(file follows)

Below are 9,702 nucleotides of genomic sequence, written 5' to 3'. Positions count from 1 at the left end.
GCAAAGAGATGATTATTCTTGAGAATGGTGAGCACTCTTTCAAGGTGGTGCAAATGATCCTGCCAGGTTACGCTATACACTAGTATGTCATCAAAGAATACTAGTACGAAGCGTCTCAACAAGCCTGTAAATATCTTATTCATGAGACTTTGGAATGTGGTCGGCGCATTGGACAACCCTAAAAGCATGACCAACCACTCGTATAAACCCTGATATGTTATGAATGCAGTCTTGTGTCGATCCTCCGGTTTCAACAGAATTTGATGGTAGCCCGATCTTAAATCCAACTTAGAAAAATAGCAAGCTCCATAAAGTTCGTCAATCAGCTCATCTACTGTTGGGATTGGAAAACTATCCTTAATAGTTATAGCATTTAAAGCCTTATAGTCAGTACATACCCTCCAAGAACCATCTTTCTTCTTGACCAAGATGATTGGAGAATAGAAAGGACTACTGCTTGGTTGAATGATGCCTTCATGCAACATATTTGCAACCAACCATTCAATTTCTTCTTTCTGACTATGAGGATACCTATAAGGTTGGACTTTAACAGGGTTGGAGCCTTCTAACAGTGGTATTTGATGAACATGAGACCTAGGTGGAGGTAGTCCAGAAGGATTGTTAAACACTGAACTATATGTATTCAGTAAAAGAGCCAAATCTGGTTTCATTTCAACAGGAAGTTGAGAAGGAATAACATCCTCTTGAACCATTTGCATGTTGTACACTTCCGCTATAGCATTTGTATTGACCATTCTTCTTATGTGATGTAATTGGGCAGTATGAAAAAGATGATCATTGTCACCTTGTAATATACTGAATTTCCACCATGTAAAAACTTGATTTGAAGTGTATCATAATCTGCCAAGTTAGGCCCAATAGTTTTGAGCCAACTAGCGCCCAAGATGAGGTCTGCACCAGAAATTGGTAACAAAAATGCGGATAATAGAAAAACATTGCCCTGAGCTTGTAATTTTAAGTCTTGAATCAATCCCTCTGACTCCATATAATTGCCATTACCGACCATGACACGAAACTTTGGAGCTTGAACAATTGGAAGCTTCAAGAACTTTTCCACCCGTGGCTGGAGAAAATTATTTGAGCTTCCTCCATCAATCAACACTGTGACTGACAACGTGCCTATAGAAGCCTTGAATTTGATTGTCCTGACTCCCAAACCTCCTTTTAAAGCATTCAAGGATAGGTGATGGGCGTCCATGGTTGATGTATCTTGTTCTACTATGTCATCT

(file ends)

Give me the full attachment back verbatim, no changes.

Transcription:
Below are 9,702 nucleotides of genomic sequence, written 5' to 3'. Positions count from 1 at the left end.
GCAAAGAGATGATTATTCTTGAGAATGGTGAGCACTCTTTCAAGGTGGTGCAAATGATCCTGCCAGGTTACGCTATACACTAGTATGTCATCAAAGAATACTAGTACGAAGCGTCTCAACAAGCCTGTAAATATCTTATTCATGAGACTTTGGAATGTGGTCGGCGCATTGGACAACCCTAAAAGCATGACCAACCACTCGTATAAACCCTGATATGTTATGAATGCAGTCTTGTGTCGATCCTCCGGTTTCAACAGAATTTGATGGTAGCCCGATCTTAAATCCAACTTAGAAAAATAGCAAGCTCCATAAAGTTCGTCAATCAGCTCATCTACTGTTGGGATTGGAAAACTATCCTTAATAGTTATAGCATTTAAAGCCTTATAGTCAGTACATACCCTCCAAGAACCATCTTTCTTCTTGACCAAGATGATTGGAGAATAGAAAGGACTACTGCTTGGTTGAATGATGCCTTCATGCAACATATTTGCAACCAACCATTCAATTTCTTCTTTCTGACTATGAGGATACCTATAAGGTTGGACTTTAACAGGGTTGGAGCCTTCTAACAGTGGTATTTGATGAACATGAGACCTAGGTGGAGGTAGTCCAGAAGGATTGTTAAACACTGAACTATATGTATTCAGTAAAAGAGCCAAATCTGGTTTCATTTCAACAGGAAGTTGAGAAGGAATAACATCCTCTTGAACCATTTGCATGTTGTACACTTCCGCTATAGCATTTGTATTGACCATTCTTCTTATGTGATGTAATTGGGCAGTATGAAAAAGATGATCATTGTCACCTTGTAATATACTGAATTTCCACCATGTAAAAACTTGATTTGAAGTGTATCATAATCTGCCAAGTTAGGCCCAATAGTTTTGAGCCAACTAGCGCCCAAGATGAGGTCTGCACCAGAAATTGGTAACAAAAATGCGGATAATAGAAAAACATTGCCCTGAGCTTGTAATTTTAAGTCTTGAATCAATCCCTCTGACTCCATATAATTGCCATTACCGACCATGACACGAAACTTTGGAGCTTGAACAATTGGAAGCTTCAAGAACTTTTCCACCCGTGGCTGGAGAAAATTATTTGAGCTTCCTCCATCAATCAACACTGTGACTGACAACGTGCCTATAGAAGCCTTGAATTTGATTGTCCTGACTCCCAAACCTCCTTTTAAAGCATTCAAGGATAGGTGATGGGCGTCCATGGTTGATGTATCTTGTTCTACTATGTCATCT